In 2008, Piedmont Natural Gas gave C Design a project: Take the basement at its corporate headquarters office at Piedmont Town Center in Charlotte and convert it into a room where employees could be inspired to think creatively.
C Design decided to take an unconventional approach to the assignment, said Jaren Wells, director of interiors for C Design.
“Instead of sitting around and working on a design together, we let everyone have their own take on it,” Wells said.
The space now looks like a room you might expect to find at Google’s offices or one of the staged rooms at Ikea: The facelift has given the basement a slightly futuristic feel, with vibrant colors and modern furniture everywhere.
Wells said it took about six months to a year after the space was finished for PNG to really start using it.
The space has become so popular that this year the public has started renting it for events, Wells said. There’s so much demand for the space, she said, people are waiting months to use it.
Tell me more about the assignment. This was created as an idea for PNG for an out-of-the box, thinking conference room. We were asked to transform a basement space at their headquarters that used to be their bill-processing center. It was broken up into four rooms with these giant, old bill-processing machines.
Does the space have a name? They call it the LID, the Learning, Innovation and Development Center.
LID? But isn’t it in the basement? People have noticed that sometimes. It’s just a way for it to be more creative. This LID is on the bottom.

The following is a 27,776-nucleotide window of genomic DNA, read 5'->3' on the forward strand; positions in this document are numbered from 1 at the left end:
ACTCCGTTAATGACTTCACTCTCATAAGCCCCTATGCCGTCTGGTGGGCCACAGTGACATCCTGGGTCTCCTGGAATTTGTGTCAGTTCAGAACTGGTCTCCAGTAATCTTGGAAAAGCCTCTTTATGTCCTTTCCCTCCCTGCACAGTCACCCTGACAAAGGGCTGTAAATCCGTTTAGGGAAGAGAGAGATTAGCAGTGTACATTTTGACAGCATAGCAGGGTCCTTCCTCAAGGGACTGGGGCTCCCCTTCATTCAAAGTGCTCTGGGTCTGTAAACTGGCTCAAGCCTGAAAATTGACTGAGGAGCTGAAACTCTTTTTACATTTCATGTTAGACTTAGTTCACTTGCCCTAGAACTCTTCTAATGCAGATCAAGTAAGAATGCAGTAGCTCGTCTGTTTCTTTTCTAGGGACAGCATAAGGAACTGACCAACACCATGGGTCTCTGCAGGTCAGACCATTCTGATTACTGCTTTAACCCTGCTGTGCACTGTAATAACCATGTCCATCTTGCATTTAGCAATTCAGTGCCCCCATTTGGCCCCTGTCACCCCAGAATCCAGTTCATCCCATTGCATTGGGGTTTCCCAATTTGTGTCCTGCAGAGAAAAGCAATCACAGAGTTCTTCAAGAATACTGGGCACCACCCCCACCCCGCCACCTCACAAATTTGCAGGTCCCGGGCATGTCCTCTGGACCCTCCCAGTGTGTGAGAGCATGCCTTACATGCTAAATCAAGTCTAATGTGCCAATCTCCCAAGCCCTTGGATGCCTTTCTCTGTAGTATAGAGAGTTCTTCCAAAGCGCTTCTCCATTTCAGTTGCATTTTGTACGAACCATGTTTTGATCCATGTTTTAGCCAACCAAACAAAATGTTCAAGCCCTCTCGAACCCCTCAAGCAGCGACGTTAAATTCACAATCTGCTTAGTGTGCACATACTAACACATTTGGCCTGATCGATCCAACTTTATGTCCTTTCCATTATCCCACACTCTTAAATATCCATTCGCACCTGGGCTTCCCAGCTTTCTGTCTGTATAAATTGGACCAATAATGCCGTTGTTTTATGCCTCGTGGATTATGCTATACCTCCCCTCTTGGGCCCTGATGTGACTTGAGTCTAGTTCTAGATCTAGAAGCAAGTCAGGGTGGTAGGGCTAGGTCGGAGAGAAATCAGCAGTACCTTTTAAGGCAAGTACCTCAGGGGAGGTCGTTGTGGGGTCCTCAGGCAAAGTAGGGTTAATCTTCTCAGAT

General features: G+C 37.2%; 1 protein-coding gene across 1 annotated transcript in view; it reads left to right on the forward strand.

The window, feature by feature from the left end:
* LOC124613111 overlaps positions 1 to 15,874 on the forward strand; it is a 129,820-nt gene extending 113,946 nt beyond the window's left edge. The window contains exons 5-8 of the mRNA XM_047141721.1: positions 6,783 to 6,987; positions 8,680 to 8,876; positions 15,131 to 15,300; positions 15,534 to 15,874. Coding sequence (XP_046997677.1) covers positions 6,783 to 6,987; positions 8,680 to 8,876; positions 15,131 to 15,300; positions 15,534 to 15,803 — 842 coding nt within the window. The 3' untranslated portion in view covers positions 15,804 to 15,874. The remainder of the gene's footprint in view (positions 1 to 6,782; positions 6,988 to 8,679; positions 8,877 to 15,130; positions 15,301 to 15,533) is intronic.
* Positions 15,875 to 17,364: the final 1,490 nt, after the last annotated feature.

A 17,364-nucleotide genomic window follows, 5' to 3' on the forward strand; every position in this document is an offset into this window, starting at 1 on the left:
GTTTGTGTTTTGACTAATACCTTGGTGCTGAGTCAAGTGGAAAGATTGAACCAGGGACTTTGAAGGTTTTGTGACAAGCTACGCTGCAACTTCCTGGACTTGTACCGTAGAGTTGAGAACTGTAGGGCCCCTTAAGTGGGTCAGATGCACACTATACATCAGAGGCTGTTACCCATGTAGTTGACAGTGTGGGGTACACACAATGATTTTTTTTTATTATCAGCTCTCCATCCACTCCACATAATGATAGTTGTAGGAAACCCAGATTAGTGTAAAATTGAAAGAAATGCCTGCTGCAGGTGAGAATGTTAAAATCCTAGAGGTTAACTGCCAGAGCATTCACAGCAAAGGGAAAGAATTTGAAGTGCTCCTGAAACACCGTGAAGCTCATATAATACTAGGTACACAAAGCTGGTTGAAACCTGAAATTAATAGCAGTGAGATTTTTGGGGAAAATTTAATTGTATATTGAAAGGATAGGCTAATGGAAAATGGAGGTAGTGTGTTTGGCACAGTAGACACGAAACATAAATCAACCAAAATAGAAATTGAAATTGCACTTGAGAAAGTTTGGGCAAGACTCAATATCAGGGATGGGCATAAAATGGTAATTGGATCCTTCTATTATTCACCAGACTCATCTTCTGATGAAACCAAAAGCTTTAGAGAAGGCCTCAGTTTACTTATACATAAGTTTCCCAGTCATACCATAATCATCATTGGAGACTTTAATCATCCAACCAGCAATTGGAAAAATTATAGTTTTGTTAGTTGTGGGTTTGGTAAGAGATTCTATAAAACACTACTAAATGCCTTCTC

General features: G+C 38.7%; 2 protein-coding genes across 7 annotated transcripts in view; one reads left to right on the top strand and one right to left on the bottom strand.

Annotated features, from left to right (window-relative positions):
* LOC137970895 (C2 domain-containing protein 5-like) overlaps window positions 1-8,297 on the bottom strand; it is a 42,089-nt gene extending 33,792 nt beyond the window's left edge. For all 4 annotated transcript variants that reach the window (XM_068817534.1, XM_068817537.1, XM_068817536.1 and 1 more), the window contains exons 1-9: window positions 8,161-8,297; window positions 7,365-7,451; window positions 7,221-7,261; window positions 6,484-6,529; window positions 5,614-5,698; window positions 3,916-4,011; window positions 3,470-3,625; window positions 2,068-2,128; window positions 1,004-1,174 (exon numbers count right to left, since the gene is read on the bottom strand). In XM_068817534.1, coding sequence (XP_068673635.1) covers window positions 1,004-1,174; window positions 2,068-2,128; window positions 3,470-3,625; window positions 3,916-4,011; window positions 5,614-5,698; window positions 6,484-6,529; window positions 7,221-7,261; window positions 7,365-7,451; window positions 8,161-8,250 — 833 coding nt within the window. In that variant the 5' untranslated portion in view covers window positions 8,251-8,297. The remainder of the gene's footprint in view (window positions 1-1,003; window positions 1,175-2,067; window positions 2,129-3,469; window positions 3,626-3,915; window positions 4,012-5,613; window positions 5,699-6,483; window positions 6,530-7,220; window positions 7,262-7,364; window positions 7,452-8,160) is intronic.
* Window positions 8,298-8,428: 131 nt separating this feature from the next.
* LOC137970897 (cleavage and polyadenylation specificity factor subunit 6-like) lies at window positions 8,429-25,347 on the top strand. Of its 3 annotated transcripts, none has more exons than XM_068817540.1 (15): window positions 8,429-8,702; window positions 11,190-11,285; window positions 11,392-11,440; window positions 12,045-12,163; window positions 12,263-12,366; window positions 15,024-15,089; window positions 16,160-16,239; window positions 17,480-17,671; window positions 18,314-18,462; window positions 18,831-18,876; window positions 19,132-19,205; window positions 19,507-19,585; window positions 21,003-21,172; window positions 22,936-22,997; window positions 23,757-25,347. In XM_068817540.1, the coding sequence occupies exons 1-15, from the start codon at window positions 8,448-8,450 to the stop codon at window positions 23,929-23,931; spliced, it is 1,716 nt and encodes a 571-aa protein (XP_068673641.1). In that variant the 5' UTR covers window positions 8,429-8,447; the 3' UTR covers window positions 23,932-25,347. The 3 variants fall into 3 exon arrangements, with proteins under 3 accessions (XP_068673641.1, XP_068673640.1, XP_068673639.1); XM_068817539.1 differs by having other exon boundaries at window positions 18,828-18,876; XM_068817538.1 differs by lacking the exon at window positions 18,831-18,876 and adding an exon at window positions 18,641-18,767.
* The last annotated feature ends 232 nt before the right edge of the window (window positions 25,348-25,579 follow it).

What sets the space apart from regular conference rooms? The space is about 2,500 square feet and has a full kitchenette. And they have a library space, which is on the backside of the curve in the room so that allows for some privacy. You can get away from your typical workstation and have people go there to think. Sometimes people go there and play guitar over their lunch hour. And there are plenty of books for reference there.
But PNG can still have regular conference room activities there, right? There is a projector in the ceiling. But instead of a square area in the center there is actually a circular design to all of the room. It isn’t just a bunch of chairs in rows staring at the screen while someone talks. It has art supplies, and the furniture is more easily rearranged. You can write on the walls, like a dry-erase area, so you can take notes or jot down ideas.
How is PNG using LID? The process of teaching them how to use it was interesting. It is very different than the rest of their traditional corporate building. People come and sit to brainstorm and collaborate. They have a large closet and storage room of toys and arts and crafts supplies, which people use to do icebreakers and do art projects. We even have a utility sink in the storage room for cleanup if you use a lot of paint or something.
Has the project generated some buzz for C Design? We have gotten more exposure. People have been talking about it for years now, and it is very popular now. We were with a group of clients earlier this month showing them the LID, and they decided they want something similar when we do the design for their building.
Are you happy with the way it turned out? I like the fact that when you do walk in the door it is a different environment than your typical corporate space. It is very informal. The colors, even though they may seem primary, are very energetic. It is a blend of art and business and the learning and outcomes of both. You use the left and right sides of your brain, but you get to use more. It was almost like designing a nightclub or retail type space, so it was a lot of fun.”
Lives in: Tega Cay, S.C.
Family: husband, Rick; children, Rylan, 17, Rogan, 14
Education: bachelor’s degree in interior design, University of Tennessee